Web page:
How many times have fans at a women’s football match needed to be escorted past rival supporters by the police?
It’s a rarity, that’s for sure, but it was the case on Saturday evening in Turin, one of the most striking images outside the home of Juventus as Barcelona and Lyon prepared to do battle in the Women’s Champions League final.
Barcelona were fuelled by their defeat to the French giants in the 2019 final, a 4-1 hammering that showed the Catalans the level they needed to reach in order to be European champions – a feat they finally achieved last May.
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But there would be no revenge here. Instead, it was a statement made by the now eight-time winners of this competition that their continental failure last year was merely a blip.
After a blistering start that included three strikes in the opening 33 minutes, Lyon emerged 3-1 winners in Italy and regained their status atop Europe.
However, Barcelona's strength cannot be dismissed on the back of a single outing.
On the night, yes, they were not as good as Lyon. The blueprint to beat the Blaugrana was exposed: you press them high, you make them panic and you take your chances.
But it must be remembered that they enjoyed a near-perfect season in all competitions. This felt like the birth of a new rivalry, a back-and-forth set to unfold in the years to come rather than a powerhouse putting an upstart in its place.
It was evident in the build-up to this game that there was a chip on Lyon’s shoulders. The plaudits Barcelona had won in the last 12 months have seemingly overshadowed the achievements of the French side, which have been and will be unmatched.
"There was women's football before Barcelona, and it was played here for years,” Lyon forward Ada Hegerberg told L’Equipe earlier this month.
“We don’t have to forget that,” midfielder Damaris Egurrola added, speaking to GOAL.
In the press conference before the game, captain Wendie Renard took exception to the idea that Barcelona were the favourites in Turin.
“It’s the journalists that say we are outsiders,” she said. “We’ve got a final with two teams doing exceptionally well. For me, a final is 50-50. There is no favourite. There is no underdog.”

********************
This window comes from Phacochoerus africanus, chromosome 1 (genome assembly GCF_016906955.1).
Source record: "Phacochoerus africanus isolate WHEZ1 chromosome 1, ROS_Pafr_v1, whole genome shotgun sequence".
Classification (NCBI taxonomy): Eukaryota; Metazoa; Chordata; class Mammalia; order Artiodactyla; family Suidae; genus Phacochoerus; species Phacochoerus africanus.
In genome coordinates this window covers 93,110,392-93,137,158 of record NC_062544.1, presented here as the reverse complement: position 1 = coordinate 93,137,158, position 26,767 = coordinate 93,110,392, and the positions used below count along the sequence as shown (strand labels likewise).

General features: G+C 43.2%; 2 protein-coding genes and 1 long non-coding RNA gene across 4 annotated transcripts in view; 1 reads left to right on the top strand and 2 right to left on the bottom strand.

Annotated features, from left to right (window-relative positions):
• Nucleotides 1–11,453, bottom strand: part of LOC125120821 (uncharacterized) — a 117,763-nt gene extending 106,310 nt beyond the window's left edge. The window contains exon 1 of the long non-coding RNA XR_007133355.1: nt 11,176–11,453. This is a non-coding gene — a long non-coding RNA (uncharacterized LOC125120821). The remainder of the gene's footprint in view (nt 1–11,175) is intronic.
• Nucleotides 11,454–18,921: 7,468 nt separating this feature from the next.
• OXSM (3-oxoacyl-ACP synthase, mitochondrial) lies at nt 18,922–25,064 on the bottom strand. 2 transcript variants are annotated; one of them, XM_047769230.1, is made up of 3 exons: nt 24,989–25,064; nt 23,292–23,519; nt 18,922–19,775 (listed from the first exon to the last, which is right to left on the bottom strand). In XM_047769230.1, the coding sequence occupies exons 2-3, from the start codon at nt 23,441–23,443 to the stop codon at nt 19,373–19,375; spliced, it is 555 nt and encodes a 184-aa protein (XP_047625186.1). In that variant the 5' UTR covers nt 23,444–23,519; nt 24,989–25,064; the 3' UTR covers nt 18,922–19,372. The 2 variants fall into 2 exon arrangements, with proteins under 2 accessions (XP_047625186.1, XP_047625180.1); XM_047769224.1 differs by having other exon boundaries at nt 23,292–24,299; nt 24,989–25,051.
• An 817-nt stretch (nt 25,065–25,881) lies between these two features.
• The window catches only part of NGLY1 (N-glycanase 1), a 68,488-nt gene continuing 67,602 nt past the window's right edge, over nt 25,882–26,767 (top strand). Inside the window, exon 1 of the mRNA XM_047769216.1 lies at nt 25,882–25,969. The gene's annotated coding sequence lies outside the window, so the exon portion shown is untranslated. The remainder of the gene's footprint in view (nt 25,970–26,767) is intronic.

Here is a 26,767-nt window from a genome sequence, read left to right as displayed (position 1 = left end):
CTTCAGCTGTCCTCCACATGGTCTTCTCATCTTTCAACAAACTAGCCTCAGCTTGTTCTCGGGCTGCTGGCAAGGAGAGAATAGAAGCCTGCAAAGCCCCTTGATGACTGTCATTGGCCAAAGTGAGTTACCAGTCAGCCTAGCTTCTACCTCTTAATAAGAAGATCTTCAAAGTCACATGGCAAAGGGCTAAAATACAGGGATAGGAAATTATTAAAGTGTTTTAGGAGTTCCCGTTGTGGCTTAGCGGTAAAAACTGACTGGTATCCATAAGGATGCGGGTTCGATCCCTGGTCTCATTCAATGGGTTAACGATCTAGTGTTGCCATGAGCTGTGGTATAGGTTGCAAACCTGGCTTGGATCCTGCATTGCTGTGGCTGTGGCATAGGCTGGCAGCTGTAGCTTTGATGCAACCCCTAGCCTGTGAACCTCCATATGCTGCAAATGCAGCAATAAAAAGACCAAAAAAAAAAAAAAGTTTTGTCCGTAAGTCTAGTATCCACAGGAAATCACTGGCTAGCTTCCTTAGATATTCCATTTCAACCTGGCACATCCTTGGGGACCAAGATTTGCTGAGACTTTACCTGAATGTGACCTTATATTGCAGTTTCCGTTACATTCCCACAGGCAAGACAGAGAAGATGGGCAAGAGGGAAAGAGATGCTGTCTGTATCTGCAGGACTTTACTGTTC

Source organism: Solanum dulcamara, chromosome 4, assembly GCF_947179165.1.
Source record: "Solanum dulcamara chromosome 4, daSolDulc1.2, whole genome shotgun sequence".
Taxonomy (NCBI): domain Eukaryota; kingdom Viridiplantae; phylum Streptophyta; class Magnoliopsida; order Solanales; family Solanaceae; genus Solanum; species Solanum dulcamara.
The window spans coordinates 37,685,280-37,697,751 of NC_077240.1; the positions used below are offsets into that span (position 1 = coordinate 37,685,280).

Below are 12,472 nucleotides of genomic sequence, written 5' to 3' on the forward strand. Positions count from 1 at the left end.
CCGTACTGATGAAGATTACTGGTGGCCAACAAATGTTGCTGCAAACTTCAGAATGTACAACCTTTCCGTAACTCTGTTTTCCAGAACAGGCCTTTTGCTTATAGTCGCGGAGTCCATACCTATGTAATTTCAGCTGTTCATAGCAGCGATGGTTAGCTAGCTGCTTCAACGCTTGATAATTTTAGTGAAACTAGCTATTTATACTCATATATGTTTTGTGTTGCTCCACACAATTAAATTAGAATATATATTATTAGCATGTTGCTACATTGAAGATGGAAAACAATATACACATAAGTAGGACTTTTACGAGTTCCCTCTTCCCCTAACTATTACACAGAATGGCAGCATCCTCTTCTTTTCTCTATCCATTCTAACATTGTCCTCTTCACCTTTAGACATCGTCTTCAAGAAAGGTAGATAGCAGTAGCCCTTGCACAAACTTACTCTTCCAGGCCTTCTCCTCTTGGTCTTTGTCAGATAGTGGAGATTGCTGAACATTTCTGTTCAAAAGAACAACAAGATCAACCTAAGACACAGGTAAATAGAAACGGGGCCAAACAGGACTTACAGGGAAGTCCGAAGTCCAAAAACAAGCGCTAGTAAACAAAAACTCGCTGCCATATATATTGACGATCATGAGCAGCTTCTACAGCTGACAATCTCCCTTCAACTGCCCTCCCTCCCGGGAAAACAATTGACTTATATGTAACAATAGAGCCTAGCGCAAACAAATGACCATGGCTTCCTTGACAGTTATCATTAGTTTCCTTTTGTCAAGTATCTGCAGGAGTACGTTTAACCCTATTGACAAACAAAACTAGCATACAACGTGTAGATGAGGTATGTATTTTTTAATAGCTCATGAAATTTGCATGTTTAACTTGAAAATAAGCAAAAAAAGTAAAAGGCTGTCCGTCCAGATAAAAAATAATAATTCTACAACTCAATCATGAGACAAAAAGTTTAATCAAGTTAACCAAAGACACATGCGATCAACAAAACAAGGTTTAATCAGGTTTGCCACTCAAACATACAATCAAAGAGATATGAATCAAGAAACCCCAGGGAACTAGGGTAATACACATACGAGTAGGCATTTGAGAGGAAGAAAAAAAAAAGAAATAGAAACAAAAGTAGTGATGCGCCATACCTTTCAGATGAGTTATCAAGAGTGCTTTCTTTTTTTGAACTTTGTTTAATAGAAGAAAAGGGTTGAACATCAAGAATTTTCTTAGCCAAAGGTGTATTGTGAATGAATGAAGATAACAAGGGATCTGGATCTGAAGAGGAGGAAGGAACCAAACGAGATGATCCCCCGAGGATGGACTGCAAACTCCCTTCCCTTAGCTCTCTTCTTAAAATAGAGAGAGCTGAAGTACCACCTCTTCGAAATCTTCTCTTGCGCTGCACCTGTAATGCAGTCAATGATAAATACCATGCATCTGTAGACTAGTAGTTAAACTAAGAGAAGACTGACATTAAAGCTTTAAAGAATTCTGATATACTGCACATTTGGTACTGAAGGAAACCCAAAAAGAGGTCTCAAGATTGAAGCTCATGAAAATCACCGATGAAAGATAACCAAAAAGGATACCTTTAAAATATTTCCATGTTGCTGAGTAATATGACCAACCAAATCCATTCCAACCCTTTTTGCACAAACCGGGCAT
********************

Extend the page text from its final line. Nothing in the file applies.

There was the utmost respect between both sets of players going into the game, there is no doubt about that. But it’s no surprise that such a build-up created real spice in it.
It wasn’t just the comments made, or the media’s words, but the presence of the fans, both sets so passionate and unwavering in their support for each side, too.
Barcelona fans flooded Turin on Saturday, taking over entire streets with banners, drums and song. Lyon’s fans may have been outnumbered in size, but they made up for the numbers in voice, waving Norway flags in their corner of the crowd as an ode to Hegerberg, the talismanic figure who acted as conductor at times.
As the Lyon goalkeepers came out for the warm-up, they were jeered as if the game was being played in Barcelona. When the teams were read out, it was the same.
That atmosphere lay the foundation for what happened on the pitch. With the referee letting a lot of possible fouls go, it was an incredibly physical game with plenty of bite.
After Lyon had raced into a 3-0 lead – thanks to Amandine Henry’s wonder-strike, Hegerberg’s back post header and Catarina Macario’s close-range finish – Alexia Putellas scored a superb goal to get Barcelona back in the game before half time.
As soon as the ball had hit the back of the net, the Ballon d’Or winner was there to pick it up and run back to her own half, ready for kick-off. Before that though, she tossed the ball in the direction of Hegerberg, stood in the centre circle. "Game on," the gesture suggested.
Unfortunately for Barcelona, it wouldn’t be anything more than a consolation. They tried and tried to get another back – Patri Guijarro incredibly hitting the bar from halfway line – and the desire was evident in every moment on the pitch.
When Griedge Mbock Bathy went down with an injury in the second half, Claudia Pina tried to get her off the ground and, when she did get up, Putellas picked up the bag of the medical team and moved it off the pitch. Moments before, Christiane Endler had pushed away Asisat Oshoala for closing her down more than she would’ve liked.
It was a constant theme throughout the game but, once all was said and done, a baseline of respect remained in place.
When the final whistle went, Putellas laid on the ground by the penalty spot, in the box nearest the thousands of Barcelona fans. Player after player went to console her, followed by staff member after staff member. It took a few minutes until she would pick herself up.
When she did, over walked Hegerberg, one Ballon d’Or winner approaching another. She offered an embrace and a word in her ear.
It was a moment which showed that while there is a rivalry out there, it is a rivalry built on respect. These are two exceptional teams and they help to push one another. For years, it was Wolfsburg that were Lyon’s biggest rival. It’s clear that now, it will be Barcelona.
“The memory of the 2019 final is bitter,” Putellas said this week. “It was a painful final. Our first final ended in the worst possible way.
“It was very painful in the short term but in the long term I think it was good in some ways, because it showed us where we were as a team in terms of the level we needed to become European champions.”
She and Barcelona came back from that and they will come back from this. When they do, it will continue the start of this incredible new battle among two of Europe’s most incredible sides.
For now, though, the title of most incredible belongs to Lyon for a record eighth time - and it’s going to take something quite sensational to take it from them.